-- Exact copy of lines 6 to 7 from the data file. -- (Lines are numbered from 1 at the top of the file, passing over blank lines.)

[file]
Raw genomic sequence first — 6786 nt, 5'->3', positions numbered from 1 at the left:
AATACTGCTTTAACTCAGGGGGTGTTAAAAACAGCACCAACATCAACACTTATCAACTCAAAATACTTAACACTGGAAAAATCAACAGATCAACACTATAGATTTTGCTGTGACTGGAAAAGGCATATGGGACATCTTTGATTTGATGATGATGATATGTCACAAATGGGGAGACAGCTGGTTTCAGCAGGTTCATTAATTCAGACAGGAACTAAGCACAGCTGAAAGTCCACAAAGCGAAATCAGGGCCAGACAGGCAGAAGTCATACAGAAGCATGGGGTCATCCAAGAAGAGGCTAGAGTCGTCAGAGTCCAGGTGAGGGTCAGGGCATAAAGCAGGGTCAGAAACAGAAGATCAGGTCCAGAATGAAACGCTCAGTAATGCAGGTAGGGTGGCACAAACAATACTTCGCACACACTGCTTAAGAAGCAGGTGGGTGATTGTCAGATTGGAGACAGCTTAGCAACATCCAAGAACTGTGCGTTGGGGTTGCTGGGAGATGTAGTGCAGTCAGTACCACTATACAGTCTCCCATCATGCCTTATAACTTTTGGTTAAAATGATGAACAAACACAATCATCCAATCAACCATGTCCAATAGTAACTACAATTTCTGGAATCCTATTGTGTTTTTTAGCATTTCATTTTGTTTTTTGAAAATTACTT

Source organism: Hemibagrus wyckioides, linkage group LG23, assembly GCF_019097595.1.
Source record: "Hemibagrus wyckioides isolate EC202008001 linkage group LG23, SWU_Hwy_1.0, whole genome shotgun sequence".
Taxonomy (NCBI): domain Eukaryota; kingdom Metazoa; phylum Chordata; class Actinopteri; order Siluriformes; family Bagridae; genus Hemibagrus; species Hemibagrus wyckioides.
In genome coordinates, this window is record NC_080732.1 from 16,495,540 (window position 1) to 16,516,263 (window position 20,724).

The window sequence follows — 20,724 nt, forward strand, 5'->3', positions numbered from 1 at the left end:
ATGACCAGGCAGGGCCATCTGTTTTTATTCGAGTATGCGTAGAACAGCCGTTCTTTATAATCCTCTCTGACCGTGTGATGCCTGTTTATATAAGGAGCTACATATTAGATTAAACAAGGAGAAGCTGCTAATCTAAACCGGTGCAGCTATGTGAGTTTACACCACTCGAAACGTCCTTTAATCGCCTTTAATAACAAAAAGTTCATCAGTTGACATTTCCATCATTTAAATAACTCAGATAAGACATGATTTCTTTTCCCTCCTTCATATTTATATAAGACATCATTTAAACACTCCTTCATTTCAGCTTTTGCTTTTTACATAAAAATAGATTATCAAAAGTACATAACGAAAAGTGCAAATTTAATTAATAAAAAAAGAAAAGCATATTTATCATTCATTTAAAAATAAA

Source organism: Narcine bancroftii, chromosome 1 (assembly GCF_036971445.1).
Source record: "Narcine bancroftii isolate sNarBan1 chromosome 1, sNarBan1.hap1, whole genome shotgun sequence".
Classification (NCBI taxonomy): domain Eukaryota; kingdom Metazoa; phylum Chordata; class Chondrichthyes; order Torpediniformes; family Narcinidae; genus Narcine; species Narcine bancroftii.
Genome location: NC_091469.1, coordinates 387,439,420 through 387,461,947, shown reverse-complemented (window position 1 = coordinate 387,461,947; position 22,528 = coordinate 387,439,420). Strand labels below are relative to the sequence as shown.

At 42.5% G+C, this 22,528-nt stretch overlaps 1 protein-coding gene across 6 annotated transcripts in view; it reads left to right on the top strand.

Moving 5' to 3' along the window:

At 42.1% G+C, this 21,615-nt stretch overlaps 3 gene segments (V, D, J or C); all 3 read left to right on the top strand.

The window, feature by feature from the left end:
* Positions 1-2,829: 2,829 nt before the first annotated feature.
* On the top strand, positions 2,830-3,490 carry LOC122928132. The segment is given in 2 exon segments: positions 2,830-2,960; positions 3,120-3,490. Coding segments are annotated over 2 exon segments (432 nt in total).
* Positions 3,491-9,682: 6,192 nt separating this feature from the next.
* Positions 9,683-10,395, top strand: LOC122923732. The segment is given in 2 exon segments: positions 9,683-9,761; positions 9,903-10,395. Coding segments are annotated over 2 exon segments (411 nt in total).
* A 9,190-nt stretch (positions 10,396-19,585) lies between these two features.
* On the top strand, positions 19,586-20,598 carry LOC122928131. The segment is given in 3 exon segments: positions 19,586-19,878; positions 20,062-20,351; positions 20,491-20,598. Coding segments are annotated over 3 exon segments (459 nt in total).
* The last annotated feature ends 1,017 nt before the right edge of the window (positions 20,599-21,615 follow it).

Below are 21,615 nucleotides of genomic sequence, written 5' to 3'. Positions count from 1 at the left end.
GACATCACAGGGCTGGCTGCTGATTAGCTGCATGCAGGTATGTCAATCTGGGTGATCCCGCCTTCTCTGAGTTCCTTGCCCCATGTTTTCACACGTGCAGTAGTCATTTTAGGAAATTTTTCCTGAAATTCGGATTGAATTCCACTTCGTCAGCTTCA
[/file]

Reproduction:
In genome coordinates, this window is record NC_080732.1 from 16,495,540 (window position 1) to 16,516,263 (window position 20,724).

The window sequence follows — 20,724 nt, forward strand, 5'->3', positions numbered from 1 at the left end: